The Equal Employment Opportunity Commission is speaking up because retaliation claims are on the rise. On January 21, 2016 – for the first time in 18 years – the EEOC announced proposed changes to its enforcement guidance concerning workplace retaliation claims. Employers, now more than ever, must be vigilant when responding to discrimination claims, and ensure that their employment policies are being carefully followed. Human Resources professionals and supervisors are obligated to investigate complaints of employment discrimination, and when such concerns are not treated seriously by all company personnel, a retaliation claim may arise. Employers should be aware that retaliation claims may succeed in administrative proceedings and lawsuits even when the underlying claims of discrimination are unfounded.

According to the press release issued by the EEOC, the percentage of retaliation claims has roughly doubled since 1998. For example, in 2014, nearly 43% of all private sector charges of employment discrimination included retaliation claims. In the federal sector, retaliation has been the most frequently alleged basis of discriminatory conduct since 2008, and made up 53% of all violations within fiscal year 2015.

As a result, the EEOC has surveyed recent court rulings, and prepared new recommendations to employers that include illustrative examples of problematic conduct. Notably, the draft guidance contains a best practices section which encourages employers to adopt policies containing:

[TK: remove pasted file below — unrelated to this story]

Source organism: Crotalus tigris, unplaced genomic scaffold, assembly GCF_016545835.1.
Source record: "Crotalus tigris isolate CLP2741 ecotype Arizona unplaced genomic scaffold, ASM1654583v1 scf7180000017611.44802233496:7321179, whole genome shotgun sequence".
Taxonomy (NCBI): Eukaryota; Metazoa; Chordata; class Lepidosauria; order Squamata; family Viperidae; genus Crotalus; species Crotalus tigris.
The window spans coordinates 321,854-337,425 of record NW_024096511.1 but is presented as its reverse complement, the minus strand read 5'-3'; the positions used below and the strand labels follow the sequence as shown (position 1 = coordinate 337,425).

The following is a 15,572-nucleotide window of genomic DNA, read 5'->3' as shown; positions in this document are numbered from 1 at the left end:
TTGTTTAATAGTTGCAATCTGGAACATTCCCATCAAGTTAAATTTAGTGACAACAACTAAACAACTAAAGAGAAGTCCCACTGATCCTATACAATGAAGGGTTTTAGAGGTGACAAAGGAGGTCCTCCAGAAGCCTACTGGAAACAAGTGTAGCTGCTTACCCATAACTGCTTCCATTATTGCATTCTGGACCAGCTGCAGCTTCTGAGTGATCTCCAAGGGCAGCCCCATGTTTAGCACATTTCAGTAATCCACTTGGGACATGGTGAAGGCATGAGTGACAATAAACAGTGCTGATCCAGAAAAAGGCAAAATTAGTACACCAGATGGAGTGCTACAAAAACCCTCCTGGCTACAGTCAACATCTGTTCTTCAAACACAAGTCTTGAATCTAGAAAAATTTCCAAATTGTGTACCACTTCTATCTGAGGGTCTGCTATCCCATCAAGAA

• Plain anti-retaliation language;
  • Examples of improper conduct that managers may not realize are actionable;
  • Steps for avoiding actual or perceived retaliation;
  • A reporting mechanism for employees concerned about retaliation;
  • A clear explanation that retaliation can be subject to workplace discipline, up to and including termination;
  • Training to employees on the anti-retaliation policy;
  • Information on appropriately addressing claims of retaliation with sensitivity; and
  • Proactive follow up regarding claims of retaliation.

Companies should be aware that the best practices section is not a safe harbor, and that employees can maintain EEOC charges and lawsuits relating to retaliation even if their employers have adopted all of the policy items in this partial list. Click here for a complete accounting of the proposed guidance.

The comment period is set to close relatively soon – on February 24, 2016. After the EEOC considers the public input it receives, it may revise the draft guidance before a final version is released. To the extent that companies wish to provide comments to the EEOC concerning its proposed guidance, their representatives may submit narratives here.

Employer representatives who have questions or need assistance in interpreting the proposed EEOC guidelines on retaliation, or in drafting appropriate workplace policies and administering anti-discrimination training programs, are invited to contact Elizabeth Livingston at elivingston@griesinglaw.com or 215-501-7845 and Christine Weller at cweller@griesinglaw.com or 215-732-3923.